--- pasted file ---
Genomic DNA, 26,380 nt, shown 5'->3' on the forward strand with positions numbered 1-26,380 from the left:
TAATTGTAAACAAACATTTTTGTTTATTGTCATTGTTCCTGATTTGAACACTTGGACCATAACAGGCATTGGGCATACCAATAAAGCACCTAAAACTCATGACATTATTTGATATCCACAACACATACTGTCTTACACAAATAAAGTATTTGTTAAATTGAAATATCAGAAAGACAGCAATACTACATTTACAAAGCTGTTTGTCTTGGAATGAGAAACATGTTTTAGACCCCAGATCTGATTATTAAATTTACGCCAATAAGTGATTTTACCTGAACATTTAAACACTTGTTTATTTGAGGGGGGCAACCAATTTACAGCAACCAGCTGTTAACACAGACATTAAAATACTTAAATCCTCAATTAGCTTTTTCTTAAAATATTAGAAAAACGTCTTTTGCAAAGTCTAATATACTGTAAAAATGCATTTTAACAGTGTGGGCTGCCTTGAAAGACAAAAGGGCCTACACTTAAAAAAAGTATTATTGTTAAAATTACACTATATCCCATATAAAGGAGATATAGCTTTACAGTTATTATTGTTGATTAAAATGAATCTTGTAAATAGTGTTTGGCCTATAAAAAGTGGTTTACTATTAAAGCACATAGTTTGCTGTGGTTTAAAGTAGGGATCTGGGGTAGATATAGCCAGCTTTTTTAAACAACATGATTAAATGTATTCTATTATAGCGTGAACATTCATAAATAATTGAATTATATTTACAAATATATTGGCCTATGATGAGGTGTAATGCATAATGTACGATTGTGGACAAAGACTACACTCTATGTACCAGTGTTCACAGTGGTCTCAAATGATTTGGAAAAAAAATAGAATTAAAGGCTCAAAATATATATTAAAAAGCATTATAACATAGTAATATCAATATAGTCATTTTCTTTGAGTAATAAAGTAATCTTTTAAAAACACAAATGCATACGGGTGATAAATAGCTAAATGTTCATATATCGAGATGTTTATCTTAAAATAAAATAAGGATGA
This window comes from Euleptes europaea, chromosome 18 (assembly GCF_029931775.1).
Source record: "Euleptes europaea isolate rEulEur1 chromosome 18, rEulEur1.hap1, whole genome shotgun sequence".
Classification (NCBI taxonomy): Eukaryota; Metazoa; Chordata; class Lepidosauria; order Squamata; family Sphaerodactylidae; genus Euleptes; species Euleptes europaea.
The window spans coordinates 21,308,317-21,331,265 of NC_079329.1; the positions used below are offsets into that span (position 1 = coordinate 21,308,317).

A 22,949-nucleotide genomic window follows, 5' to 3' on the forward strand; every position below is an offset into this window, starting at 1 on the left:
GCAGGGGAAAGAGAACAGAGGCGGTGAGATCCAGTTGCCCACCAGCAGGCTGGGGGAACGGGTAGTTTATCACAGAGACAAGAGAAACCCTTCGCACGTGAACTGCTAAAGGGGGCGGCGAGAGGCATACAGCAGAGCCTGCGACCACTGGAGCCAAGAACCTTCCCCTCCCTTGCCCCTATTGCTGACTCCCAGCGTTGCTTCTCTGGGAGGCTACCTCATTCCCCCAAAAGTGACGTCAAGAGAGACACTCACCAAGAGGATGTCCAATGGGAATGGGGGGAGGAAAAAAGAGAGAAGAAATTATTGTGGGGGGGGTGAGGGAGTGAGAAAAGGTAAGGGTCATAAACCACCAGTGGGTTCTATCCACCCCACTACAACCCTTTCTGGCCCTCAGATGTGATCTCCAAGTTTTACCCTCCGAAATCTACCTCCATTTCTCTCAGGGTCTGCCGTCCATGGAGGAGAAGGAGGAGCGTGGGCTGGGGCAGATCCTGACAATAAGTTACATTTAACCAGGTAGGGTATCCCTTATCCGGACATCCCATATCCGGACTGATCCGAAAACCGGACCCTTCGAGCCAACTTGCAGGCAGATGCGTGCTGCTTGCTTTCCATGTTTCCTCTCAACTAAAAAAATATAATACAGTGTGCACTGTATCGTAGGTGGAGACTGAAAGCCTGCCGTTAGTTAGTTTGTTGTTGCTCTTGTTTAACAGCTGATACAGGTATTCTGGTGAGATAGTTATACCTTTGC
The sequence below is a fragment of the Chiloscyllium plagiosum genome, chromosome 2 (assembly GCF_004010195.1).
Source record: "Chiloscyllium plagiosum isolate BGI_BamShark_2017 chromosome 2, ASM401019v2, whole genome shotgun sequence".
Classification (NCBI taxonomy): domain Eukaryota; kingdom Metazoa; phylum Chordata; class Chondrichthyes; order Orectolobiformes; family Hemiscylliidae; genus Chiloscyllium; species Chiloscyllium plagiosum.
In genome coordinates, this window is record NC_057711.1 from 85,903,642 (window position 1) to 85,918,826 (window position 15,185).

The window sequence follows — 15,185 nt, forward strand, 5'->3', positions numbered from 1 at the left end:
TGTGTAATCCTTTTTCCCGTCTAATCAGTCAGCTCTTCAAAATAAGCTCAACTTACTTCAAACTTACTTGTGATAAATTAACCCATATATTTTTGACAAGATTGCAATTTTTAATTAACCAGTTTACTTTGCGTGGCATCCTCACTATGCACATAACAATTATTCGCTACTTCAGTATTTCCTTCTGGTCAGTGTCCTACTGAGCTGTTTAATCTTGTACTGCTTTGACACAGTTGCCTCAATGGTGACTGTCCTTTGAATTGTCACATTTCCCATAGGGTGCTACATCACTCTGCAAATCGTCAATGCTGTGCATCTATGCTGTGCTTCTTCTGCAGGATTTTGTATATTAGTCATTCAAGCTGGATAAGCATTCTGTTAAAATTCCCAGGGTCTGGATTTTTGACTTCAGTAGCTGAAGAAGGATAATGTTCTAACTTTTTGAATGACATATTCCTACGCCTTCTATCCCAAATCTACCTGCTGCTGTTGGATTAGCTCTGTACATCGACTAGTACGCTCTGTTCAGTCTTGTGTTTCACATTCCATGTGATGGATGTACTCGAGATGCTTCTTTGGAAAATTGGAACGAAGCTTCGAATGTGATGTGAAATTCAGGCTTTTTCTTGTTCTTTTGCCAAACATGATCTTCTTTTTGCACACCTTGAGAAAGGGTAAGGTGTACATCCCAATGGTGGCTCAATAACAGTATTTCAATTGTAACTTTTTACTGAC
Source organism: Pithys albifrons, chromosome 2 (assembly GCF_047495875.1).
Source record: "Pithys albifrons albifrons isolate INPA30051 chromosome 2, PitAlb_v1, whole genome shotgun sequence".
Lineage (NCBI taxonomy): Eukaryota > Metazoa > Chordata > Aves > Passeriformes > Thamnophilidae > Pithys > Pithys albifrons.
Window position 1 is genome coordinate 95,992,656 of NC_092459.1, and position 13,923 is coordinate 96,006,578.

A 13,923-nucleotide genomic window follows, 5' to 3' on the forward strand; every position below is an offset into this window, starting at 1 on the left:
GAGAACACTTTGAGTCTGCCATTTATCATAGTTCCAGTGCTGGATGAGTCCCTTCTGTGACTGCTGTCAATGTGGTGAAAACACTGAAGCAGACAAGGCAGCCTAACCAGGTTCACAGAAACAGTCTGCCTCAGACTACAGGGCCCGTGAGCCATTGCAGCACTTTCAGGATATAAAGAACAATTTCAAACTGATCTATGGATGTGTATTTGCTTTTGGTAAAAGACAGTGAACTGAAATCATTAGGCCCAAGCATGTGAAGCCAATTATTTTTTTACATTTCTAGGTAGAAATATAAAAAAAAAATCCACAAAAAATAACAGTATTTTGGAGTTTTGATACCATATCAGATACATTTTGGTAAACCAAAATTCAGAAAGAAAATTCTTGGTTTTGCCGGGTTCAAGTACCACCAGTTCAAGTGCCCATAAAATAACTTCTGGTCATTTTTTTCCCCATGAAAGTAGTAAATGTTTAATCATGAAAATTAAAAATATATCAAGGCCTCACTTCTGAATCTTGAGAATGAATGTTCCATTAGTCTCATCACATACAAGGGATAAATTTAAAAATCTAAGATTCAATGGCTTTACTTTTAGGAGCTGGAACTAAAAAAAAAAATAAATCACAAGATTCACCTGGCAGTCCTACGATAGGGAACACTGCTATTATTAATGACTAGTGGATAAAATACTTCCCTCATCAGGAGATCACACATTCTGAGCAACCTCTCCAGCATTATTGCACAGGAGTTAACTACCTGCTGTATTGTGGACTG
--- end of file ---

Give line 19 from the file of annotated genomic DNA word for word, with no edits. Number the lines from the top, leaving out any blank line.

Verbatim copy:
A 13,923-nucleotide genomic window follows, 5' to 3' on the forward strand; every position below is an offset into this window, starting at 1 on the left: